Net Zero credibility
Ahead of COP26, one of the most eye-catching announcements came from an unexpected place - Saudi Arabia. The announcement, made by Crown Prince Mohammed bin Salman, pledged the country will aim to reach "Net Zero" emissions of greenhouse gases by 2060, and to double the emissions cuts it plans to achieve by 2030.
However, this announcement came in parallel with plans for the Kingdom to increase its oil production from 12 million barrels per day to 13 million barrels per day. The Net Zero pledge is almost totally reliant on reducing carbon emissions through a “carbon circular economy”. Untangling this jargon means Saudi Arabia plans to continue or even expand its production and burning of fossil fuels and dealing with carbon emissions through yet undeveloped Carbon Capture, Utilisation and Storage technologies.
Delving even further into the murky details, the main Saudi Arabian state oil producer, Saudi Aramco has made its own pledge to achieve Net Zero emissions. But rather than taking responsibility for carbon emissions when its products are consumed, Saudi Aramco choose to define ‘Net Zero’ only within the boundaries of its Scope 1 and 2 emissions during oil production. This contrasts poorly with major players, such as BP, which also include some Scope 3 emissions in its targets and aims to be Net Zero on an absolute basis across the carbon in its upstream oil and gas production by 2050 or sooner.
All of this comes in the same moment at the launch by the Science Based Targets Initiative (SBTi) of the first science-based framework for companies to set Net Zero targets - the Net Zero Standard. As we discussed in a previous article on assurance of Net Zero targets and claims, the Standard sets challenging requirements for the way in which Net Zero targets should be built. The Standard is voluntary, and it remains to be seen whether this will become ‘good practice, adopted by many’ or ‘the gold standard, adopted by the few’.
In other key sectors, such as steel, there are some approaches that threaten to stretch the concept and credibility of the term ‘Net Zero’ to breaking point. US producer Nucor recently announced the creation of “the world’s first Net Zero carbon steel at scale, introduced to offer steel consumers emissions-free steel products to help meet their sustainability goals”. This scheme relies on the neutralisation of Scope 1 emissions through the purchase of offsets, with scant details on the quality or credibility of these offsets. The scheme also does not include any Scope 3 emissions, which for steel producers purchasing Direct Reduced Iron (DRI) as a raw material, can be a highly significant element in the overall product carbon footprint.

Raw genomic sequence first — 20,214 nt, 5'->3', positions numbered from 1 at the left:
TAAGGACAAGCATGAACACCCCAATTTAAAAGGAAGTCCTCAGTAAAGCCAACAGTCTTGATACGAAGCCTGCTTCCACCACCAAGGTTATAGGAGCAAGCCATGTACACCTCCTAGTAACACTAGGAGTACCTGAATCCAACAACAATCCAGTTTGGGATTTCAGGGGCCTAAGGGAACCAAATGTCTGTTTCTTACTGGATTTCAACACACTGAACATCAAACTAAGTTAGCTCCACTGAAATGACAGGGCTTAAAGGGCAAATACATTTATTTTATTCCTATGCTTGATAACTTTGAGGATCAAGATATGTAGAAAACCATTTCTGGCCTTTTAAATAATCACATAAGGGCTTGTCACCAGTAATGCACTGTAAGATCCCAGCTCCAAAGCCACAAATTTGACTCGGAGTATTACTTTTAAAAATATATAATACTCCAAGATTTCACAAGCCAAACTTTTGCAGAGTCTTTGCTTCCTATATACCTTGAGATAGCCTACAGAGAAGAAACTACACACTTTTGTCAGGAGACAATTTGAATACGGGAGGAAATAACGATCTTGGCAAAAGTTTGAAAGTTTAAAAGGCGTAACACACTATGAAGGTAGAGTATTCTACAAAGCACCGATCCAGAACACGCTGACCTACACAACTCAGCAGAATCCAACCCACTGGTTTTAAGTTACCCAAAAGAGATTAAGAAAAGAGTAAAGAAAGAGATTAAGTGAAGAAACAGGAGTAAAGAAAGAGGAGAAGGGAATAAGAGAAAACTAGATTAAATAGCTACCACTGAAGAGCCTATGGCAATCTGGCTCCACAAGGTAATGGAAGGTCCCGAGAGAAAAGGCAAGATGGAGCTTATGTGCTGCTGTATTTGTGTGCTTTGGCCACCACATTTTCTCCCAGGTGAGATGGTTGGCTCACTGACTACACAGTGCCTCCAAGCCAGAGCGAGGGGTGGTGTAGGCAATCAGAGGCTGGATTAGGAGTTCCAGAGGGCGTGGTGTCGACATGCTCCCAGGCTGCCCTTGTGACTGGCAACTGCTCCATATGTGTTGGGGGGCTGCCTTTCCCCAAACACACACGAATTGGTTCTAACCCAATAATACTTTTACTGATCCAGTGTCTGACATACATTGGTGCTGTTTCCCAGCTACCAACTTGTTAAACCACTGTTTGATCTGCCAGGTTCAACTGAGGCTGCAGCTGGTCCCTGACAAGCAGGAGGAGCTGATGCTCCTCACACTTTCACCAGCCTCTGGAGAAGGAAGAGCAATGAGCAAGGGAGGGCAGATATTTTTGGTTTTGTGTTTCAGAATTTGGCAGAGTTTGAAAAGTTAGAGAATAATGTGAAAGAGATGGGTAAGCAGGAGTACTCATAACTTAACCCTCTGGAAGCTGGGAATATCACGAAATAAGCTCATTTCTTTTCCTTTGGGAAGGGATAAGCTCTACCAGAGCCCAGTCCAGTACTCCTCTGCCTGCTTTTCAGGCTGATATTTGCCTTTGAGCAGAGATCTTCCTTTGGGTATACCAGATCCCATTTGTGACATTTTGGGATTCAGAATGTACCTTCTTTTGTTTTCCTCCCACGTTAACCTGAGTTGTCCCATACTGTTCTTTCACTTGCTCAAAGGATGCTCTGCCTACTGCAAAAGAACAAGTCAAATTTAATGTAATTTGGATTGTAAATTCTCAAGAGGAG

Nigel Topping, the UN Framework Convention on Climate Change’s (UNFCCC) high-level climate action champion, is reported as saying that reliance on buying offsets rather than doing the hard work of cutting emissions in their own supply chains is the litmus test for Net Zero commitments.
“There are companies that are not doing any emissions reduction work, they’re just buying offsets as if they were an indulgence.”
By contrast, others such as ArcelorMittal are backing their commitments with immediate action and huge investment in absolute emissions reductions. Earlier this year the company set a new interim goal to reduce its carbon emissions intensity by 25% by 2030 for scope 1 and 2 emissions globally, and increased its European target for emissions reduction to 35% by 2030. The company estimates that reaching these goals will require an investment of around $10bn in capital expenditure, of which approximately 35% will be made by 2025 with the remainder in the second part of this decade. ArcelorMittal has, along with other steelmakers, been working on a set of principles by which it believes the steel industry’s alignment with a net zero by 2050 outcome should be measured. ArcelorMittal is collaborating closely with the SBTi and has committed to publish a science-based target within the next two years.
As the recent UNEP Emissions Gap report shows, national climate pledges combined with other mitigation measures put the world on track for a global temperature rise of 2.7°C by the end of the century. If implemented effectively, Net Zero emissions pledges could limit warming to 2.2°C, but these targets need to be predicated on emissions reductions now, not on offsets or unproven technologies coming to market sometime in the future. Otherwise ‘Net Zero’ risks becoming a glamorous distraction on our path towards catastrophic climate change.
Jon Woodhead, October 2021